Liberal Democrats in Somerset have come out firmly against the planned new nuclear power station at Hinkley Point. The Leader of the Liberal Democrat Group at Somerset County Council, spoke at the Liberal Democrats Autumn Conference in Brighton in favour of the motion opposing the construction of a new nuclear power plant in Somerset. But despite attacking the decision she agreed the Lib Dems in Somerset would “work with” the decision in the event of their taking control of the county council at the elections next May.
Somerset Live 21st Sept 2016 read more »
British companies are lining up bids for contracts worth up to £11.5 billion after the government’s decision to press ahead with construction of EDF’s new nuclear power plant at Hinkley Point in Somerset. Up to 64 per cent of the project’s £18 billion value will be open to UK companies, according to David Eccles, EDF’s head of stakeholder engagement for the Hinkley Point C project. Speaking at a nuclear suppliers’ conference in Bristol yesterday, Mr Eccles said many of the work packages were being brought forward for tender after the decision to proceed. Some key reactor components, such as steam generators, will be made by Areva, the French state-controlled reactor developer, he said. Other big contractors have been selected, such as GE, which will build turbines. However, hundreds of British companies are expected to play a role in the rest of the supply chain for the project, which was given final approval by Theresa May last week. They range from big construction companies such as Costain, Laing O’Rourke and Amec Foster Wheeler to specialist suppliers of products ranging from concrete, nuclear valves, cabling and pipes to sandwiches and bus transport services for staff. Preliminary work at the site, where two new reactors are planned, is under way. Three contractors have been selected by EDF to excavate the site to 15 metres, dig tunnels for the reactor’s cooling water and build a jetty to ship in large components and materials. The shortage of skills will be particularly acute if Hinkley Point is followed by other new reactor schemes at Sizewell in Suffolk, Moorside in Cumbria, Wylfa in Anglesey and Bradwell-on-Sea in Essex. One industry estimate claims that the UK could face a shortfall of 60,000 people with nuclear expertise by 2025 unless efforts to train industry recruits is intensified. The average age of workers in Britain’s nuclear industry is 56.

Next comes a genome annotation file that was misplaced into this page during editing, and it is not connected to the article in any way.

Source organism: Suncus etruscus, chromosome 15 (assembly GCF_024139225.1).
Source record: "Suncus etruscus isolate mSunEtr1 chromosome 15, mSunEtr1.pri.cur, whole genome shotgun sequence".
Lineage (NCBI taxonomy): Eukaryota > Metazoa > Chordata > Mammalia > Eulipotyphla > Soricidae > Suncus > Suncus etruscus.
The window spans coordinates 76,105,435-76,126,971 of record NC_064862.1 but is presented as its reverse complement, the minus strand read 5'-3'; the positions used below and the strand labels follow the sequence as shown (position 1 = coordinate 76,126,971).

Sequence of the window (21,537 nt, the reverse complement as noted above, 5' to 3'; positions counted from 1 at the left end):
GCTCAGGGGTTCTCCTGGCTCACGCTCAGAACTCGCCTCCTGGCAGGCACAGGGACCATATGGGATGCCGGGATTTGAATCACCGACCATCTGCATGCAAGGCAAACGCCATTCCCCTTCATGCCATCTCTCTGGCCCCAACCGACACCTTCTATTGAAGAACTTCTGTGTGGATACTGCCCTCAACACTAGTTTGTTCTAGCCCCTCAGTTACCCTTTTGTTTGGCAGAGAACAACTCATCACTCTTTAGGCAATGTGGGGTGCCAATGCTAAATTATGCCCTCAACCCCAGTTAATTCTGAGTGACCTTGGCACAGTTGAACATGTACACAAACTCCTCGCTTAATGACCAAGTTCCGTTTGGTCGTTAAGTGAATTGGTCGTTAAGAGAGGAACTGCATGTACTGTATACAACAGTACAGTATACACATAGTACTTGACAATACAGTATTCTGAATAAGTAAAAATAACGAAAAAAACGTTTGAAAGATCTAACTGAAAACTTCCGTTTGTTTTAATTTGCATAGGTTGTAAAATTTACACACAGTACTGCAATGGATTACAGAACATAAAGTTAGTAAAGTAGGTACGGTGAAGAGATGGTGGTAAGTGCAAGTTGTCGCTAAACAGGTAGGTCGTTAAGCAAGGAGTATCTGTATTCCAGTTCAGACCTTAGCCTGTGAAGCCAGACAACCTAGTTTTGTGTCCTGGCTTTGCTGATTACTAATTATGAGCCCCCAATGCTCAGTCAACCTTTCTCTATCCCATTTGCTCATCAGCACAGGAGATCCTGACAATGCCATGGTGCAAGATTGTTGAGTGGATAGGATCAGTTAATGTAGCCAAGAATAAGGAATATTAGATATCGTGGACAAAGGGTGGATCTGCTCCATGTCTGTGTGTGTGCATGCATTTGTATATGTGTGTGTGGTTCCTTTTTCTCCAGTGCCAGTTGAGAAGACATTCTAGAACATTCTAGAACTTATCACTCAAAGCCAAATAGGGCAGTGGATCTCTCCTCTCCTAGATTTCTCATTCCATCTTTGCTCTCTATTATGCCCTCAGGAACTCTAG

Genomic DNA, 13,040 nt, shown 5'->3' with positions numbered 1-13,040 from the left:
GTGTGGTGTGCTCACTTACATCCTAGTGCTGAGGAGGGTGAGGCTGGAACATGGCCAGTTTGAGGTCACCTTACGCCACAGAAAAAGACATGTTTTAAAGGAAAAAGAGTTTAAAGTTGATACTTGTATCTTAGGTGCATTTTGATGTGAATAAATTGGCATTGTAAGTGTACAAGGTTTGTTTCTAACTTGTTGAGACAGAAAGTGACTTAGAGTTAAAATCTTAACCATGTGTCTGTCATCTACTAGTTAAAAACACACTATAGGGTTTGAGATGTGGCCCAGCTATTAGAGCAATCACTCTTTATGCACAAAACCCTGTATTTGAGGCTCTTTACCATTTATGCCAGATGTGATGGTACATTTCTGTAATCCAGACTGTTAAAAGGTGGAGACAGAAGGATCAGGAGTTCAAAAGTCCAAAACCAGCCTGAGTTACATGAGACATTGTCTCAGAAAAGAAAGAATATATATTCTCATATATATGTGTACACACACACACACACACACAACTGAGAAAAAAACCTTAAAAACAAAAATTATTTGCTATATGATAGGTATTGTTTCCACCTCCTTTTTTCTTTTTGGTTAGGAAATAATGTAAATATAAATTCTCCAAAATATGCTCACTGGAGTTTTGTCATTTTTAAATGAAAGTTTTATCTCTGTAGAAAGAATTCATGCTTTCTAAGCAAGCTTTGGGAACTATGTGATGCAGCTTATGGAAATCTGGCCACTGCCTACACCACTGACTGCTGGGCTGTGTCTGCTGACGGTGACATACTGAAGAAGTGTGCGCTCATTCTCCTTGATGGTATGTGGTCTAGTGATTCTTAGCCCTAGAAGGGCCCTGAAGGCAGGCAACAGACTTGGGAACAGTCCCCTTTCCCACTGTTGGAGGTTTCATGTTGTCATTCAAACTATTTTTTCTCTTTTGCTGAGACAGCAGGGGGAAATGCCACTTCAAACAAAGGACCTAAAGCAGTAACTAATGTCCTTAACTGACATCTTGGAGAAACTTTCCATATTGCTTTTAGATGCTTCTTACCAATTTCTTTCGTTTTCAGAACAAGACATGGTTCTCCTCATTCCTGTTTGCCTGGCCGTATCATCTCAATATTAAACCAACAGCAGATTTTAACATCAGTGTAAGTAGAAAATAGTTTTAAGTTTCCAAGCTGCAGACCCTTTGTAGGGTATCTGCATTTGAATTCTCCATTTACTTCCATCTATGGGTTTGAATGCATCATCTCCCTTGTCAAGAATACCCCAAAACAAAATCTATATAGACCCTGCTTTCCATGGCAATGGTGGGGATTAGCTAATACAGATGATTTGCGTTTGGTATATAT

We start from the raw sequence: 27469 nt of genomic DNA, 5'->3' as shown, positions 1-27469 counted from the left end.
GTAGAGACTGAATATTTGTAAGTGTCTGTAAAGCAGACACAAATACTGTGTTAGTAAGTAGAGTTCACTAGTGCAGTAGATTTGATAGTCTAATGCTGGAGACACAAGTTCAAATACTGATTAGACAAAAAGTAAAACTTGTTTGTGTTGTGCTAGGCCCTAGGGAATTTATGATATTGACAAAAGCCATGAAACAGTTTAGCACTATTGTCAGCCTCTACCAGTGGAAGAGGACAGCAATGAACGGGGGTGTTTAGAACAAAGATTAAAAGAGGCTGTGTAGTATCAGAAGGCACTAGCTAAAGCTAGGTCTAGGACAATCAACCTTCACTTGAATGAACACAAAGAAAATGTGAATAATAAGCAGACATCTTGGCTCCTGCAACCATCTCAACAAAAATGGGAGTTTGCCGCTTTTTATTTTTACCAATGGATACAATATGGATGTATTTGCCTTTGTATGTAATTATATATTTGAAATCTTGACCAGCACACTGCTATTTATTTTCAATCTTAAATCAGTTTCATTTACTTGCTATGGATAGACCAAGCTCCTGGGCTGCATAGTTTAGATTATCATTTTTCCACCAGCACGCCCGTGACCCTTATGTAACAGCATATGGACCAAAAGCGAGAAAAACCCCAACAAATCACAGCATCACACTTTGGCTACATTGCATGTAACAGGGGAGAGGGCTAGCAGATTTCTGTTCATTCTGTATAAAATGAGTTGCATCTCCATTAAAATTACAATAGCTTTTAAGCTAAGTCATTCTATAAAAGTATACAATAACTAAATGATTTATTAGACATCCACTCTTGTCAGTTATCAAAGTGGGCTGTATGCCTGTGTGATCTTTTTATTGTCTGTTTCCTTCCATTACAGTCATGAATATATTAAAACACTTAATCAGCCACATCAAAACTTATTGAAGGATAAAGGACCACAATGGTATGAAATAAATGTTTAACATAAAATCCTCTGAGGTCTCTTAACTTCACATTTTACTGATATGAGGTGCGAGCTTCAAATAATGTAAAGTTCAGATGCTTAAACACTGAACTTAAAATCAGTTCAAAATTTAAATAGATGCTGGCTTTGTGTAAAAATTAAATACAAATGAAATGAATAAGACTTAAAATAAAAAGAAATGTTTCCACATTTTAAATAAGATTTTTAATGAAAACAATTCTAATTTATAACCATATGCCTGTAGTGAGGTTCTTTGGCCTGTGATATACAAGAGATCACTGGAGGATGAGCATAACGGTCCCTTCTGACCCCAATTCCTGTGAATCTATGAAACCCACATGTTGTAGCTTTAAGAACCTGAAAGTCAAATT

Times 21st Sept 2016 read more »
The British Government’s decision to back Hinkley C nuclear power station is another success for the snake oil salesmen of a defunct technology that sends completely the wrong message. There is still a chance that May could be playing a double bluff: in her wish not to offend the Chinese she has greenlighted the project even though she knows it is an awful bet (she can’t be so blinkered that she doesn’t know this, can she?) hoping that some other factor – technical, financial, legal – there are a few in the pipeline – will prevent it ever being built, thereby exonerating her from possible future blame by the Chinese. There’s a chance, but it’s a slim one. I wouldn’t bet on it if I were a gambler. The whole thing is a farce, but it’s more than that, it’s a parody of a farce that is still a farce. A post-post-modern farce. Grotesque, and embittered with the self-hypnotised reflection of irony in love with itself. Meanwhile, if you have a spare hour, watch the video below which shows how, by the time Hinkley C is built, technological disruptions in the fields of energy storage, electric vehicles, autonomous vehicles, solar power and computing will mean there will be absolutely no market for its over-expensive electricity. It will be old. Out of date. Unnecessary. But still producing nuclear waste we cannot yet render safe.
Low Carbon Brief 20th Sept 2016 read more »
In short, the Hinkley decision is a piece of catastrophic energy policy stupidity. It’s not merely bad, it’s dreadful. It’s a many-layered onion of dreadfulness, which I will now attempt to unwrap. The deal isn’t just bad, it’s ludicrous. As followers of Exponential Investor will know, we’re entering an era of rapidly-falling energy prices. This is due to technological advancements in renewable energy – notably solar. While renewables are dropping in price rapidly, and increasing in sophistication, Hinkley locks in a technology that’s fundamentally outdated. The European Pressurised Reactor (EPR) is a variant of decades-old technology, dusted off for a new era. The specific EPR design concept has never been deployed successfully in its current form anywhere in the world, despite several attempts.